MLB Playoffs 2011: 5 Reasons the Detroit Tigers Will Complete a Series Comeback

Christopher CzarContributor IOctober 15, 2011

MLB Playoffs 2011: 5 Reasons the Detroit Tigers Will Complete a Series Comeback

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    While Texas manager Ron Washington was jumping up and down like a giddy school girl in the dugout during the Rangers' seemingly apparent series-sealing victory, the Detroit Tigers' playoff run seemed to be like Kevin Costner's acting career.  Dead.

    There was little hope for the Motor City Kitties as their bats had failed to show up and their ace, Justin Verlander, would be unavailable late in the series for any possible Game 7.

    The Tigers, however, fought off the Rangers in Game 5.  Their bats picked up and their dynamic duo at the back end of the bullpen was able to get much needed rest.

    Tonight, the Tigers' next step in their comeback begins and they'll finish it tomorrow night, shocking the Rangers in front of their home crowd.

    Here's why it will happen.

1. Their Hottest Starters Are Going

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    Of course I'd want Justin Verlander pitching in either Game 6 or Game 7.  He had the greatest season by a starter in perhaps 20 years.

    However, the Tigers' two best starters this postseason have actually been the two guys that the Rangers are going to get.

    Max Scherzer made the New York Yankees look foolish in his road start during the Tigers' Game 2 ALDS win, then he followed it up with a strong effort in Game 2 of the ALCS.  He struck out six Rangers and held them to three runs.

    Doug Fister completely stymied the Rangers' offense in Game 3 of the ALCS.  If starting-mate Scherzer can get the Tigers through tonight, they have to be the favorite in Game 7 with Fister on the mound.

2. The Rangers' Starters? Eh, Not so Hot

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    While the Tigers have their hottest current starters going, the Rangers can't say the same.

    Derek Holland was chased early against the Tigers in Game 2.  After starting strong, the Tigers got to him in the fourth inning.  In order to win Game 6, they're going to have to jump on him early and get the lead for Max Scherzer.

    Colby Lewis, who will get the nod for the Rangers tomorrow, let up eight hits, two walks and four runs over five-and-two-thirds innings in the Rangers' Game 3 loss.

    In a possible Game 7 against the Tigers' best pitcher over the last two months (yes, Doug Fister has been better than Justin Verlander during that time), Lewis will have to pitch much better or the Rangers will be eliminated.

3. Karma

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    With elimination looking the Tigers squarely in the face, they finally got a break.

    Ryan Raburn singled to lead off the sixth.  Miguel Cabrera hit what was a surefire double-play ball to Rangers third baseman Adrian Beltre.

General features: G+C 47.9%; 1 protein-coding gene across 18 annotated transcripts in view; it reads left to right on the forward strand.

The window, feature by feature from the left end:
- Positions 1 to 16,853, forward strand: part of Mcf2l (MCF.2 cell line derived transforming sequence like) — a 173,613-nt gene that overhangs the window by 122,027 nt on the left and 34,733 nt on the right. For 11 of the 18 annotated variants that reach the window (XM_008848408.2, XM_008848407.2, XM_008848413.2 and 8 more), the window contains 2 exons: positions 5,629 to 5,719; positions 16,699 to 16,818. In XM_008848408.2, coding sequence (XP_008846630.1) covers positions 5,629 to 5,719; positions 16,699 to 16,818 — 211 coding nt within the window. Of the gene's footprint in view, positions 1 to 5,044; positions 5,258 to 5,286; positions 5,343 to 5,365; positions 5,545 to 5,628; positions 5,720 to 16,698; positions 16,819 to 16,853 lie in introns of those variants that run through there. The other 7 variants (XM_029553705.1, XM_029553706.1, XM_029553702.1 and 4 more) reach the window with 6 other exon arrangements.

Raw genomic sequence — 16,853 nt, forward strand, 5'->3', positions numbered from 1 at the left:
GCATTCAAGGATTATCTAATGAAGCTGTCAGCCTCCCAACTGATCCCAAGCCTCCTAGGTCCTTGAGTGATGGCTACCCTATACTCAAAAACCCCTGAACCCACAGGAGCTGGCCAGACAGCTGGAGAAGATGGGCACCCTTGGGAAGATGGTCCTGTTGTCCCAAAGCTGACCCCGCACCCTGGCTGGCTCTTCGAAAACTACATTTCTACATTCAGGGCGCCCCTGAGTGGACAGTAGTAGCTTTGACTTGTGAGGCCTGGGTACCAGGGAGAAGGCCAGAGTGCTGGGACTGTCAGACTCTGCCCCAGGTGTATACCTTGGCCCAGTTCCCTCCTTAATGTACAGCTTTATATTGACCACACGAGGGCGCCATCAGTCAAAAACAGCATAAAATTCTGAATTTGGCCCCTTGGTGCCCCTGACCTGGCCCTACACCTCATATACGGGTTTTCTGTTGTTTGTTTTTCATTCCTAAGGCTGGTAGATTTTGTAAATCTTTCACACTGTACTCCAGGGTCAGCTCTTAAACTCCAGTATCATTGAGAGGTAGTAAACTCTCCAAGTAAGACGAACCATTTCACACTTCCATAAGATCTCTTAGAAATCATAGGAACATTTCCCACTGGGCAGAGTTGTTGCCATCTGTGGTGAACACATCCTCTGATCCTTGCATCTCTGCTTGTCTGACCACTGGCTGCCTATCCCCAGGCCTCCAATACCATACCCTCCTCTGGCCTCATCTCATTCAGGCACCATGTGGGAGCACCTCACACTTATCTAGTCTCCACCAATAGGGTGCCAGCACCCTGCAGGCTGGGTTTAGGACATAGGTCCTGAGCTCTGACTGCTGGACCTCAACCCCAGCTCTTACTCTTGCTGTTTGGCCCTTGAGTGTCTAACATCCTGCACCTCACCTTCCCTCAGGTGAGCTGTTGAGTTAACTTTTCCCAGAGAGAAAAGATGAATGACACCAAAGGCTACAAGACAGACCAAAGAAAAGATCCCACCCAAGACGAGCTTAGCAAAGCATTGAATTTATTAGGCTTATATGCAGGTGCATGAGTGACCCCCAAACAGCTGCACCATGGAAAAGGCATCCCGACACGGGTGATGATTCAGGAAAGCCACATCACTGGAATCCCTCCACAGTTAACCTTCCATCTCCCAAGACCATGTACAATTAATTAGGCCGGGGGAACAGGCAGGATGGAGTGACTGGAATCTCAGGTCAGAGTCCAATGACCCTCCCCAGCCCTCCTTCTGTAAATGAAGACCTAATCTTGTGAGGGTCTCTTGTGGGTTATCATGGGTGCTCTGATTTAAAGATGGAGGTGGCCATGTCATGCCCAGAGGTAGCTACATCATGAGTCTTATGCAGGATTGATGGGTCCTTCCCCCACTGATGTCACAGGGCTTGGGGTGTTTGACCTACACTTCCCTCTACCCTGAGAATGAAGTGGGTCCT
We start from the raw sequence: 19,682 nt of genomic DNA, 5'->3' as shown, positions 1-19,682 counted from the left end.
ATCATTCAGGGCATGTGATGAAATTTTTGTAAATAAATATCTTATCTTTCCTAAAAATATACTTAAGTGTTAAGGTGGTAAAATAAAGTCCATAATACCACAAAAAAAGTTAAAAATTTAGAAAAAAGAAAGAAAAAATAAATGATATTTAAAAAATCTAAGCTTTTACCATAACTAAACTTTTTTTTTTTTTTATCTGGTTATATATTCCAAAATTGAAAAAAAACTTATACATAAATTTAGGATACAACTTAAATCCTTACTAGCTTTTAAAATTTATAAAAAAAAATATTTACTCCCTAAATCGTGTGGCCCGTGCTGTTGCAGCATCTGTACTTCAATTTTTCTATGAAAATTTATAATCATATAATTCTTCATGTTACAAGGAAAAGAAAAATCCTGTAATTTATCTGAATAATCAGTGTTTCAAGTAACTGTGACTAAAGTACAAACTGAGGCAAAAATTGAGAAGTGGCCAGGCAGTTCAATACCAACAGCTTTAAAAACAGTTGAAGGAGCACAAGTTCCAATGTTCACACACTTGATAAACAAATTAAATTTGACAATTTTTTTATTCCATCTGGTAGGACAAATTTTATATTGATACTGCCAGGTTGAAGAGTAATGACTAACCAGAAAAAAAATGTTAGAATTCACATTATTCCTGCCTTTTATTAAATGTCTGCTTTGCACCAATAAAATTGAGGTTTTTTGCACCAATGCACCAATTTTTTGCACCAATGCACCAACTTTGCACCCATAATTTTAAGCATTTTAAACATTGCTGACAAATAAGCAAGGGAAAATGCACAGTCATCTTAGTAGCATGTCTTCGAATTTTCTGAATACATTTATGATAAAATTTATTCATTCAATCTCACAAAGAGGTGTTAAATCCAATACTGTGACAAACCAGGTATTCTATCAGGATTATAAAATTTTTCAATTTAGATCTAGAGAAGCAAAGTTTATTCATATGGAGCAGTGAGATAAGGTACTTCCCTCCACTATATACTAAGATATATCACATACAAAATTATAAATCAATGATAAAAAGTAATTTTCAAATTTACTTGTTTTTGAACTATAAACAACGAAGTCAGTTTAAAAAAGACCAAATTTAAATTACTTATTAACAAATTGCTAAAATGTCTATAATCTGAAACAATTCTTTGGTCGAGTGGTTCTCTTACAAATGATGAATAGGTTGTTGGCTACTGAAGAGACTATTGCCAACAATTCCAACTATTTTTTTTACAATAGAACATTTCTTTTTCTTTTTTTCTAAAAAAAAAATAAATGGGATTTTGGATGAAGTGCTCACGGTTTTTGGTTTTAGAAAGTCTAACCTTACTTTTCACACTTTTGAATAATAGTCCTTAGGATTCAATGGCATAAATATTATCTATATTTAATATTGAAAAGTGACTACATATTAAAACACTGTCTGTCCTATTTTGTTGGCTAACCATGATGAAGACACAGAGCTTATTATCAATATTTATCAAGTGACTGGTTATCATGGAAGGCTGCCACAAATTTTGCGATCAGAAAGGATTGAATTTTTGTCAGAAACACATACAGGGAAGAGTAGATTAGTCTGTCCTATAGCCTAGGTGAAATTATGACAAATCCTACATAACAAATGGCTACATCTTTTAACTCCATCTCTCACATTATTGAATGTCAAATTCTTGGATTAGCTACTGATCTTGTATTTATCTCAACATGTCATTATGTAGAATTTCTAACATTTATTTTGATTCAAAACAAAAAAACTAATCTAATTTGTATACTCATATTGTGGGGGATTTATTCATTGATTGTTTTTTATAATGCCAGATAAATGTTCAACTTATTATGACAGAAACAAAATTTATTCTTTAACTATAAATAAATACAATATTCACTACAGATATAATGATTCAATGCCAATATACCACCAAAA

A double play by the adept fielding Beltre would have no doubt squashed the inning and perhaps the Tigers' hopes.  No matter what they've done, things haven't seemed to go their way.

    Instead, fate shined on the Tigers.  The ball hit third before Beltre could get to it and careened toward the left field corner.

    The Tigers went on to hit the natural cycle as a team and the rest is history.  Don't discount a play such as this.  Just when it seemed that the Rangers were in control and everything was going their way, destiny turned on them.

4. A Rested Bullpen

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    No doubt the Tigers' number one biggest need going into the 2011 offseason is bullpen depth.  The bullpen is effectively only a two-man bullpen, but there's nothing they can do about that now.

    Anyone outside of Joaquin Benoit or Jose Valverde has ranged for erratic to completely ineffective during the playoffs.

    Because of this, the duo has been taxed heavily, and it showed during Valverde's extra-innings implosion in Game 5.

    Thanks to a lengthy start by Justin Verlander in Game 5, an offense that gave the staff a cushion and a good enough effort by Phil Coke to close the game out, Benoit and Valverde and rested and ready to go.

5. The Managers

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    Like most Tigers fans, I've been critical of Jim Leyland.

    Over the last couple months, and especially in this series, I'm convinced he's the man for the job.  I'm also certain he's a better manager than Ron Washington.

    Washington has made some very questionable calls this series.  Questionable lineups, running when he shouldn't, making ill-advised pitching changes, intentionally walking/not intentionally walking Miguel Cabrera at the right times and so on, and so on.

    The Rangers have won in spite of Washington, not because of him.  With Delmon Young injured, Alex Avila and Victor Martinez hobbled and Justin Verlander not in top form, the Rangers should have run away with this series.

    Instead, Jim Leyland has made all the right calls to keep the Tigers in it.  That will continue over the next two days as the Detroit Tigers complete their comeback.